1. What medical devices are relevant to your disease area?
There are a number of medical devices that are important for patients with incontinence conditions. Bladder installations for interstitial cystitis, neuromodulation devices help patients to address pain symptoms and catheters, are examples of the devices used.
2. Have you seen any developments in recent years in the treatment of the disease, which were helpful to you?
New innovative bladder installations have been very beneficial for patients. These novel devices contain chondroitin sulphate and /or hyaluronic acid. Such devices are far less invasive than other bladder installations and provide a much better quality-of-life for patients.
3. What initiatives to educate people about the disease have you been involved in or seen, which you think might be interesting for other countries to learn from?
I’m involved in quite a few things and have seen some good examples of patient advocacy.
● Public relations and communications: Within our national association, we have set up a public relations group which is flourishing. They have been working successful on getting media coverage and are active on social media, an important forum to communicate with patients and inform. The group also developed very helpful patient-friendly leaflets.
● Promoting the patient voice at scientific congresses: We have a multinational organization, which aims to raise awareness and involves with around 8 European countries. The German group are particularly active and are doing a great job. Moreover, we work with other international organizations such as the International Pelvic Pain Partnership which involves 12 countries with many patient-led activities, and at the Abdominal Pelvic and Pain Conference the World Federation for Incontinent Patients creates promotional activities and organizes both a Patient Day and is actively involved in the plenary session at this conference, which is attended by urologists and urogynaecologists from all over the world.. This year’s event takes place from 11-13 June, just before European MedTech Week.
● Partnerships: We are a member of IAPO, the International Alliance of Patients Organisations and we are working with the UK leads as well as the other groups to discuss issues of common interest, not confined to our disease area only. For example, promoting the importance of patients being actively involved in peer-reviewing guidelines is crucial and even though we are all from different disciplines, we truly believe it is important to have patient involvement in such initiatives.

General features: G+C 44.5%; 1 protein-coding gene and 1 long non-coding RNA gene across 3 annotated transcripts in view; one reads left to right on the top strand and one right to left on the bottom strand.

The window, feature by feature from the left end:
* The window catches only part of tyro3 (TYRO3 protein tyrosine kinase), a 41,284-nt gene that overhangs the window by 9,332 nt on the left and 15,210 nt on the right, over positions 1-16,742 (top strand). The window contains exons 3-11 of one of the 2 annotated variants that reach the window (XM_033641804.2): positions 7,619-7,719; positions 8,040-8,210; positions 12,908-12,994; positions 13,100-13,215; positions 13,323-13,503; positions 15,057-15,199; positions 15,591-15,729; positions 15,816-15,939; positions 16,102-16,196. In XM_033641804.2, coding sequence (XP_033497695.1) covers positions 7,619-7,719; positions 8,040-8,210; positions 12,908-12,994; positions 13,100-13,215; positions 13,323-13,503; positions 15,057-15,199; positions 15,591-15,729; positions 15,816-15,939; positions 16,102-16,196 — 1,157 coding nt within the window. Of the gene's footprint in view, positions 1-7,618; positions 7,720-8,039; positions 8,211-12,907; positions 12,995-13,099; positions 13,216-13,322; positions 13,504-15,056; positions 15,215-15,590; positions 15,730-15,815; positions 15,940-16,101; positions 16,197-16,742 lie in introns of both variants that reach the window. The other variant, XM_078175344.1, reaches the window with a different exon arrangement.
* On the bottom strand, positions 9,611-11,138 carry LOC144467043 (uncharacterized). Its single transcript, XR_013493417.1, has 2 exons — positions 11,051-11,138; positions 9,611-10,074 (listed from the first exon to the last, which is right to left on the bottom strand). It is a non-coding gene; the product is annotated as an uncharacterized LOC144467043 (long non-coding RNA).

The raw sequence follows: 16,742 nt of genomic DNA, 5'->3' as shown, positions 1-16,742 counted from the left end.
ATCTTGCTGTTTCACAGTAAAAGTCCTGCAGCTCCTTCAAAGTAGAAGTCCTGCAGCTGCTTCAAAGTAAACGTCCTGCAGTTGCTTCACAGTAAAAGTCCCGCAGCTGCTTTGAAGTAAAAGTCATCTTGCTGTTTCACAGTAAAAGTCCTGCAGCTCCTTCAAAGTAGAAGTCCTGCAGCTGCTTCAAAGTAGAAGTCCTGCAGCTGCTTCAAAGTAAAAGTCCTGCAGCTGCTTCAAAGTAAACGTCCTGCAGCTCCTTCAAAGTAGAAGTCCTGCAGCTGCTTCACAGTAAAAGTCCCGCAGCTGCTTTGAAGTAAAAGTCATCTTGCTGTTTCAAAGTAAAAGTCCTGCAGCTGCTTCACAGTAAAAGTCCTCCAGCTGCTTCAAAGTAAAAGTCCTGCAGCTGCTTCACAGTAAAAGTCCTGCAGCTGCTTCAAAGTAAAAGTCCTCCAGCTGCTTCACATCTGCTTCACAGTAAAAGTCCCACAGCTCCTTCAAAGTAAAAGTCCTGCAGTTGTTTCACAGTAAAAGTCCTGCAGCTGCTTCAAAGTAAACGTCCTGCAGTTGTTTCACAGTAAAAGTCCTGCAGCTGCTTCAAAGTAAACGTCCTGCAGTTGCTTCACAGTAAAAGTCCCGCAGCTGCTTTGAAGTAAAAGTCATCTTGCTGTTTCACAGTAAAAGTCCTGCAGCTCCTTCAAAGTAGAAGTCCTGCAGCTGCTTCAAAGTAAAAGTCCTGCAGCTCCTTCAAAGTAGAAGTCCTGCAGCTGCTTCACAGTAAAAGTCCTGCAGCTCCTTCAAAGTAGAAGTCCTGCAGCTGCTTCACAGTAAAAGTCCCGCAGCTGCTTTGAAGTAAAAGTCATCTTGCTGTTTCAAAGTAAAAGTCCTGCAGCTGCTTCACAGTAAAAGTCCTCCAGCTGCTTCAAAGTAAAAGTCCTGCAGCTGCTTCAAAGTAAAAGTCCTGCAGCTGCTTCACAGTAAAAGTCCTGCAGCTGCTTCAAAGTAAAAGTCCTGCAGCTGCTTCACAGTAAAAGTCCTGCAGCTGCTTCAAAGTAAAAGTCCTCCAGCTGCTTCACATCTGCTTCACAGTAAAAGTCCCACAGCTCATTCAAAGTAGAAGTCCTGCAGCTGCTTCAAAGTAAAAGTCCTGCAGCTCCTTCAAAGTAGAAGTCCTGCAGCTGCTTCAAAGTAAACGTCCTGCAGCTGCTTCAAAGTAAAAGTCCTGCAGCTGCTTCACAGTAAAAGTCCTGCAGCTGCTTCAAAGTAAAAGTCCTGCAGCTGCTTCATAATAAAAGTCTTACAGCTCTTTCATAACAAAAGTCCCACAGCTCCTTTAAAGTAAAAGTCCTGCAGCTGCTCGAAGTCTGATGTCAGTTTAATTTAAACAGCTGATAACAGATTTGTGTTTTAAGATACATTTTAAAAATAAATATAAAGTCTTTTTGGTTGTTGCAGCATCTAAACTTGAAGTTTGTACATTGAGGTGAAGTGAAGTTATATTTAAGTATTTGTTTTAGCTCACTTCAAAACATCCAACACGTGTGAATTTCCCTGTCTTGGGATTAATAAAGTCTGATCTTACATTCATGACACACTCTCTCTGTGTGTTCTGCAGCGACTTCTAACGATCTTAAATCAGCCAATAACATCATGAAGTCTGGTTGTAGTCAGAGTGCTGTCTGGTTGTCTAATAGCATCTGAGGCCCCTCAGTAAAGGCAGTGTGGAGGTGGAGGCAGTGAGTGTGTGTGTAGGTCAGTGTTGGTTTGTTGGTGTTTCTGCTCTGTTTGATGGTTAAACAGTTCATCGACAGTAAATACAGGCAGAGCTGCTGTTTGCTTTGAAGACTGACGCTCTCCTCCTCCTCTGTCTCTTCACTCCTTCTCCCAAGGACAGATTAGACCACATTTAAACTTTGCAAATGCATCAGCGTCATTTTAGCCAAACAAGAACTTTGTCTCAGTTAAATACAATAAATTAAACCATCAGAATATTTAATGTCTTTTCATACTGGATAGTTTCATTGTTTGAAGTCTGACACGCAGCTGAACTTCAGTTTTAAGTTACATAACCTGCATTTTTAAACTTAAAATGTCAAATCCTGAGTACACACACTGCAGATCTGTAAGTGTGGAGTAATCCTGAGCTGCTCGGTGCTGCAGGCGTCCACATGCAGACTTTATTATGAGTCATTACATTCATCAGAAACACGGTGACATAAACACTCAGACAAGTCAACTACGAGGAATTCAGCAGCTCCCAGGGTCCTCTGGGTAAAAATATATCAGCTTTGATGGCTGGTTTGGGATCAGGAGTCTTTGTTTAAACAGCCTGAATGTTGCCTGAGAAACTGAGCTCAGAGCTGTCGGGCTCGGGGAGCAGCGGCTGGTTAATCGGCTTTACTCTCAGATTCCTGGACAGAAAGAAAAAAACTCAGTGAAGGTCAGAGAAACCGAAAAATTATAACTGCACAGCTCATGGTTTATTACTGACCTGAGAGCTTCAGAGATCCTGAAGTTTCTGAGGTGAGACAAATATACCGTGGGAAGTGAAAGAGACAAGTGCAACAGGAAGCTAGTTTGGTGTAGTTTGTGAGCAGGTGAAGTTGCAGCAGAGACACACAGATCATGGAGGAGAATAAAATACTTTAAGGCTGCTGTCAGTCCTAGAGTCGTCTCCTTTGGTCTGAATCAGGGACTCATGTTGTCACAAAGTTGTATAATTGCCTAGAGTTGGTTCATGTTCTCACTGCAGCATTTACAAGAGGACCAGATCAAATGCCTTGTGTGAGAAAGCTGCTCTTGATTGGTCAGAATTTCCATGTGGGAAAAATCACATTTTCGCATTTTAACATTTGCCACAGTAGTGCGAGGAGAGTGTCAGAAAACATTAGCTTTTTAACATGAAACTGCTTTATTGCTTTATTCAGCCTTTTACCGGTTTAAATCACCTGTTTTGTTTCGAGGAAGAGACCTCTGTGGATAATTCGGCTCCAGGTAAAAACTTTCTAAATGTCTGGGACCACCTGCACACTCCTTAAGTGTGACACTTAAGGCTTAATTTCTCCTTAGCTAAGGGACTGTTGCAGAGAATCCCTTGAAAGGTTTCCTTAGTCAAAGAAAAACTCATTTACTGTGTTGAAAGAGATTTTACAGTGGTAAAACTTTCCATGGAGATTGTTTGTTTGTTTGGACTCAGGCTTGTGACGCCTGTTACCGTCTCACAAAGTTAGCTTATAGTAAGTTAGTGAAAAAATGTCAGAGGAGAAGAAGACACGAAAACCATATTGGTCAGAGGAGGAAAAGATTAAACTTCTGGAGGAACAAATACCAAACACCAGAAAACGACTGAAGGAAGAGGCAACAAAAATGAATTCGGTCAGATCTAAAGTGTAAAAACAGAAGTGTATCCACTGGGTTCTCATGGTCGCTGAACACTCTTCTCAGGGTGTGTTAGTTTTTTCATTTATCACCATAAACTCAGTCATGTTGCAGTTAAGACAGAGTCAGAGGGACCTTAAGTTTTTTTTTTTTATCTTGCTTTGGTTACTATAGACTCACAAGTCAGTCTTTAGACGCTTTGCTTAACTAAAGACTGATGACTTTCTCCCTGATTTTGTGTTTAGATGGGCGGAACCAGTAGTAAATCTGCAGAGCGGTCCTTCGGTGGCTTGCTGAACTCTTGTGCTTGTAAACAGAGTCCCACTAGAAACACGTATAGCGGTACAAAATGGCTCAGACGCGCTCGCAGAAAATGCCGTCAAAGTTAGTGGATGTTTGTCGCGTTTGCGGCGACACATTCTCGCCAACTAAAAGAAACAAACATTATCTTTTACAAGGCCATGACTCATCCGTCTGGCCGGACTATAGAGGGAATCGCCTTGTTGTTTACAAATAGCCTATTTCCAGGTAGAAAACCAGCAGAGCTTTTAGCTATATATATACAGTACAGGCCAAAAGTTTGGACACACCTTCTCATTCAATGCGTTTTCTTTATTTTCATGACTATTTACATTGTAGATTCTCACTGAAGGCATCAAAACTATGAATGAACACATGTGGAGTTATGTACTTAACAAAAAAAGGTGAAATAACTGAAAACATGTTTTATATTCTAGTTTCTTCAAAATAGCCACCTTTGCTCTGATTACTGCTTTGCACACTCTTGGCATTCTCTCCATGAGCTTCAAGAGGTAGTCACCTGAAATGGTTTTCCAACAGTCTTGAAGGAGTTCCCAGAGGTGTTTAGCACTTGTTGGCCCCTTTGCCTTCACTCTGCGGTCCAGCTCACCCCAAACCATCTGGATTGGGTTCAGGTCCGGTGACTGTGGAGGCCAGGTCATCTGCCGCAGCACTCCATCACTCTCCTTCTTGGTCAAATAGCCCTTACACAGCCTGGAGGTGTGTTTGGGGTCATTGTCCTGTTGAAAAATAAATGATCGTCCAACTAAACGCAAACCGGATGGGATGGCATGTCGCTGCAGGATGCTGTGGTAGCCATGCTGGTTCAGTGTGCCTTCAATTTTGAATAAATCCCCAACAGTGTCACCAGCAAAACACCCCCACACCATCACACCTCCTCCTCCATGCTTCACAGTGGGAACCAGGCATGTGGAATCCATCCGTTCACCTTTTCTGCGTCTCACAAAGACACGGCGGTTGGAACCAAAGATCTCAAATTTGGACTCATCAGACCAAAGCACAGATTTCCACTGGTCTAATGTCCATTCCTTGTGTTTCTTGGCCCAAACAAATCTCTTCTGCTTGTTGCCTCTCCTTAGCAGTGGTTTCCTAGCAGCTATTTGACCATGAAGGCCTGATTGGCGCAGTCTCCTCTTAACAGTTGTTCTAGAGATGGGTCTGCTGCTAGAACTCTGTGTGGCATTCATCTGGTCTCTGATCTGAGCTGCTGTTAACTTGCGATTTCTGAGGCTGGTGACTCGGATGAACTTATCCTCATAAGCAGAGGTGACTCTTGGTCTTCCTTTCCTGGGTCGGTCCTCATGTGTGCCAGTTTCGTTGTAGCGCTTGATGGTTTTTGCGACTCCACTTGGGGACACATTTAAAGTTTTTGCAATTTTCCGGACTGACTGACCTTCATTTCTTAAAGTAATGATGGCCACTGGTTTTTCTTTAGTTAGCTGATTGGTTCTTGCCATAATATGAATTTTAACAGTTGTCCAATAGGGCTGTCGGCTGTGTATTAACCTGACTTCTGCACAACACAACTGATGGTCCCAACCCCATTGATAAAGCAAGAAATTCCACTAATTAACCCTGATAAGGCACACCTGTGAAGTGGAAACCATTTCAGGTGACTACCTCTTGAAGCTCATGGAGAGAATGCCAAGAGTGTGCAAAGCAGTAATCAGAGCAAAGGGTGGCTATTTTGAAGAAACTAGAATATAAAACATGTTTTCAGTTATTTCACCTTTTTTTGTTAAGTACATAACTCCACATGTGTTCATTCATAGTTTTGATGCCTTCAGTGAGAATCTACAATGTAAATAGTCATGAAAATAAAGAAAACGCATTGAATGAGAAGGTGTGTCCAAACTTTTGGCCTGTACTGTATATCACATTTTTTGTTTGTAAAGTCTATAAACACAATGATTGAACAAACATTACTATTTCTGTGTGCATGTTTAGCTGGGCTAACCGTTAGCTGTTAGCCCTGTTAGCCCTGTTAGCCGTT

● Generating public awareness: I informing the public about this condition is crucial, to help to tackle the stigma related to incontinence. We work with the International Continence Society, the scientific society that represents urologists and urogynaecologists, physiotherapists and many others to promote awareness amongst the general public and organise initiatives like the Continence Awareness Week. Taking place this year on 22 nd June, we discuss the issue at a public forum such as a shopping centre or a briefing for the public in a hotel. Next week I will be talking with Polish health authorities precisely to discuss these problems which impact heavily on the elderly for example. Poland is initiating an exciting new pilot project on self-care and I am helping with this from my WFIP position. Providing information on this disease is very important to help people’s understanding of this debilitating disease.
4. If you had a wish to your government and the medtech industry for the future, what would it be?
At the moment in the Netherlands we have a major issue regarding the reimbursement of the innovative bladder installations I mentioned above.. We are committed to ensuring patients with this condition receive a better quality-of-life and the bladder installations provide this and should be reimbursed. The cost-effectiveness of these products is clearly demonstrated, as patients can get on with their lives and are back to work quicker, rather than alternatives that can increase bladder problems, stress and even depression. We have been involved in 1 court case which we won and 1 which we lost and the process continues. Now we are in the process of appealing and taking the issues to Brussels . It is a question of justice and patients rights. My wish for the future is to ensure that patients and patient advocates are involved in the entire processes and procedures that determing exactly what healthcare is or is not included in basic health packages. We would have avoided all the time, costs, stress and anguish caused, if patients had been involved from the outset.
Firstly, I’d like to say I am delighted to be involved in the Patient-MedTech Dialogue. This, to me, is the way forward. Having a forum to discuss and actively engage is very important. I am delighted to be part of the Patient-MedTech Dialogue; this is to me is the way forward: if you’re involved in the procedures and can make a contribution from the patient perspective, the patient voice and from the outset. To achieve this all stakeholders need to be involved and this process must include patients through their patient advocates. iMy wish for the future is that there needs to be further commitment by companies to have patients involved from the start. I know MedTech Europe is working on bringing this forward and it doesn’t happen overnight but I would appeal to industry leaders to see the benefits of having patients involved, especially as we are when all said and done the customers on the receiving end. Thank you.